The idea of ‘responsible investment’ seems to be catching on in Australia, with a global sustainable investment group that covers Australia, New Zealand and other developed nations, reporting that assets managed under responsible investment strategies increased by 25% between 2014-16 to $US22.89 trillion.1
Responsible investment is defined by the UN as an approach that aims to incorporate investors’ preferences around environmental, social and governance (ESG) factors into their investment portfolios.
As citizens, we can express our political preferences around sustainability through the ballot box, however, many people don’t feel that’s enough. So for those who want to do more, there’s an opportunity for investors to express their preferences through their investment portfolio via sustainable investing. The key question is how can we do this without compromising our desired investment outcomes?
For instance, how can I reduce the carbon footprint of my portfolio while maintaining sufficient diversification to meet my investment objectives?
It’s important to remember that sustainable investment preferences are not restricted to greenhouse gas emissions. Many people also have concerns about land use and biodiversity, toxic spills, operational waste and waste management.
Then there’s social responsibility.
Many investors want to exclude companies strongly associated with undesirable social issues such as tobacco, alcohol, gambling, pornography, child labour, factory farming, nuclear weapons, and cluster munitions and landmines. So, there’s a double challenge of efficiently taking into account sustainability and social considerations while building a robust investment solution to grow savings for our future needs.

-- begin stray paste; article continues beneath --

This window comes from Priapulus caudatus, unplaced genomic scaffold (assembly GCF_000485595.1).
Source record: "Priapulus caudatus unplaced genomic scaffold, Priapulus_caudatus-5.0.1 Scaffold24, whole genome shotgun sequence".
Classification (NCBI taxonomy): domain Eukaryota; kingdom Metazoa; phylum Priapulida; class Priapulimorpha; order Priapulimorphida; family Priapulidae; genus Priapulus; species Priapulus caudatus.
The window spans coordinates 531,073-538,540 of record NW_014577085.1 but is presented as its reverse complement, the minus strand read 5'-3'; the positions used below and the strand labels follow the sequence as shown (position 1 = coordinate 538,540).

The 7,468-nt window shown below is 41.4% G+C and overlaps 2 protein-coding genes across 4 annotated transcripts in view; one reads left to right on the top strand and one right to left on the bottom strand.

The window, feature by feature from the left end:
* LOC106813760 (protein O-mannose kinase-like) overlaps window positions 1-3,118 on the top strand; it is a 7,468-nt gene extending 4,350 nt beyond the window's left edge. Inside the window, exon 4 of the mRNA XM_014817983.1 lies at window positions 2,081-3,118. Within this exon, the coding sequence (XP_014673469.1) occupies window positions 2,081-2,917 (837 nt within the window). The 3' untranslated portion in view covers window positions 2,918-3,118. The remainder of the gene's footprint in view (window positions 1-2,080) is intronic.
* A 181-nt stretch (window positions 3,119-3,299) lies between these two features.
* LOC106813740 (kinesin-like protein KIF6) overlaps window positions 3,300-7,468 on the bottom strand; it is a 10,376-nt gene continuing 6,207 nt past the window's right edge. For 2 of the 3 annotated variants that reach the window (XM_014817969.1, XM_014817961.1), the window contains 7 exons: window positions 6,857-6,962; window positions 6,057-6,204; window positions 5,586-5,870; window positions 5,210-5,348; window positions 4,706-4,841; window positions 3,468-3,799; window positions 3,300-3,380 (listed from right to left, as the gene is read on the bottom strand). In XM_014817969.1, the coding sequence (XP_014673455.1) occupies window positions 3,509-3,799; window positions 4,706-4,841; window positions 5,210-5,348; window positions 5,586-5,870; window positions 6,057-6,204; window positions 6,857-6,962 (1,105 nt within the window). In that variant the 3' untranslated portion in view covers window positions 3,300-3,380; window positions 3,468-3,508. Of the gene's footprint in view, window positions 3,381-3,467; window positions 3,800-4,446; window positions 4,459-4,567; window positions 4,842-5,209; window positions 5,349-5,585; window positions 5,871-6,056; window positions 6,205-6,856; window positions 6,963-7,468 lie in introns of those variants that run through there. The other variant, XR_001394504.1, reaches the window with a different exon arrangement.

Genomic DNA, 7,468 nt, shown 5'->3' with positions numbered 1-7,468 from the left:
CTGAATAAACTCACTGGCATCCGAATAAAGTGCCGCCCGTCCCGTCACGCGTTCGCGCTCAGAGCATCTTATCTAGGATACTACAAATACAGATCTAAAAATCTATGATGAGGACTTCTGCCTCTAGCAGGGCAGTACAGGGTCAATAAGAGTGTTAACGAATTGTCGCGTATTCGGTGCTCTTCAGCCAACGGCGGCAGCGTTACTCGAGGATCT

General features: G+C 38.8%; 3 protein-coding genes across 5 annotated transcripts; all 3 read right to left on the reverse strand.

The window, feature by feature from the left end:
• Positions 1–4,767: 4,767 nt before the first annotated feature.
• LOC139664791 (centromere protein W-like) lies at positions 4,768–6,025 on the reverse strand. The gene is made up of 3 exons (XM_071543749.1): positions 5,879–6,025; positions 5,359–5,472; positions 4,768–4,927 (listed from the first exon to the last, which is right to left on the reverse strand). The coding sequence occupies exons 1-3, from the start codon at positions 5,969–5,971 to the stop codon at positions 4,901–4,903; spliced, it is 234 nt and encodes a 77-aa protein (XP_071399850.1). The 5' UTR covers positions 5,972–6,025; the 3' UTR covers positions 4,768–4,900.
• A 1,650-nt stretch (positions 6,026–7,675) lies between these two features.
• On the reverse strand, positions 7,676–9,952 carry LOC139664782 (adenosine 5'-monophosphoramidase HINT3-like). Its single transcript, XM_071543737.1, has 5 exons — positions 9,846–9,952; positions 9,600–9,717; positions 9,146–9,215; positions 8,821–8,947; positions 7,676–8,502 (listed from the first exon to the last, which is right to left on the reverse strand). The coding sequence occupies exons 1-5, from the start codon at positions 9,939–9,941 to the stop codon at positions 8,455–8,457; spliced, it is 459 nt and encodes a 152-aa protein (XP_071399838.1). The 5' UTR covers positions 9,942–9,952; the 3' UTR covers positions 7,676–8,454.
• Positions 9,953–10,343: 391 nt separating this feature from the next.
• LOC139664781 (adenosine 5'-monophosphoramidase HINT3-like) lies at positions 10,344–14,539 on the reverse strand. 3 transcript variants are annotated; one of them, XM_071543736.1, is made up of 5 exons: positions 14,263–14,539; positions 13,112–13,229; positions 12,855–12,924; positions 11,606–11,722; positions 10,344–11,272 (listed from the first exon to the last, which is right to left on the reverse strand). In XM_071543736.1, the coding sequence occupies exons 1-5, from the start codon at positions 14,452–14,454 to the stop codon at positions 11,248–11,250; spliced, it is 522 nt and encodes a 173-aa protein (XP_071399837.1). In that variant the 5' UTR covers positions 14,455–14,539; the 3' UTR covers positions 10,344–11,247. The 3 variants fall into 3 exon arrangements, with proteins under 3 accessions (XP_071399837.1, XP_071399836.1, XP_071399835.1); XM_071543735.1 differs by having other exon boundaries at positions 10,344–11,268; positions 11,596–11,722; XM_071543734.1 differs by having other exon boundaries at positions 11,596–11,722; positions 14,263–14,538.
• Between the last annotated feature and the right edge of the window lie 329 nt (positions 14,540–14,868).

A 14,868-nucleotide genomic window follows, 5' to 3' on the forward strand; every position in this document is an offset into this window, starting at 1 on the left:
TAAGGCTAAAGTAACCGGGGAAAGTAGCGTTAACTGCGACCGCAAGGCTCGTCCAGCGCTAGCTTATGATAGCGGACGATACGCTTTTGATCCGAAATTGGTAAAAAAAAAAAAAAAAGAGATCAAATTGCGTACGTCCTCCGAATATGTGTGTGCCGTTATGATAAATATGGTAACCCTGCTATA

A solution is to focus first on developing an investment methodology that emphasises the sources of higher expected returns while minimising turnover and trading costs. Once this framework is in place, we can get to work on the other part.
That second phase starts with evaluating companies on a broad array of sustainability measures across all industries. That means looking at companies across the whole portfolio and within individual sectors, with a view to both incorporating sustainable investing preferences while maintaining as much of the characteristics of the original strategy as possible.
Within each industry, the least sustainable companies are excluded, while the rest are overweighted or underweighted based on how well they rank among their industry peers. By using this scoring system, rather than an in-or-out screening process, we can preserve diversification and encourage good behaviour.
Taking this combined industry and portfolio approach allows for a dramatic reduction in carbon emissions–an important goal for many investors–while maintaining diversification and the focus on the drivers of expected returns.
With social screens, we can take more of a black-and-white approach where companies that draw significant revenues from tobacco, gambling or one of the other anti-social activities can be excluded altogether.
Importantly, this process of screening and exclusion can be applied to the fixed interest component of a portfolio as well as to the share portfolio.
Sustainable investing principles and approach are broadly the same
In Australia, we need to be mindful of the impact of sustainability and social screens in markets that by world standards, is small and very concentrated on a small number of very large companies.
For instance, excluding carbon-intensive energy, materials and utility stocks from an Australian share portfolio over the 28 years from 1990 would have led to a portfolio that looked significantly different to the whole market at times.
This difference, known as ‘tracking error’ can be reduced by reducing our exposure to Australian shares. In other words, the less our bias to domestic shares, the less likely we are of straying a long way from the index; more importantly, the less our home bias, the greater the portfolio’s reduction in emissions.
The key point to take away is that investing well and sticking to your values around sustainability need not be incompatible concepts. But before you jump in, make sure you take a systematic approach, observing the principles of diversification and targeting the sources of higher expected return. Who said it’s not easy being green?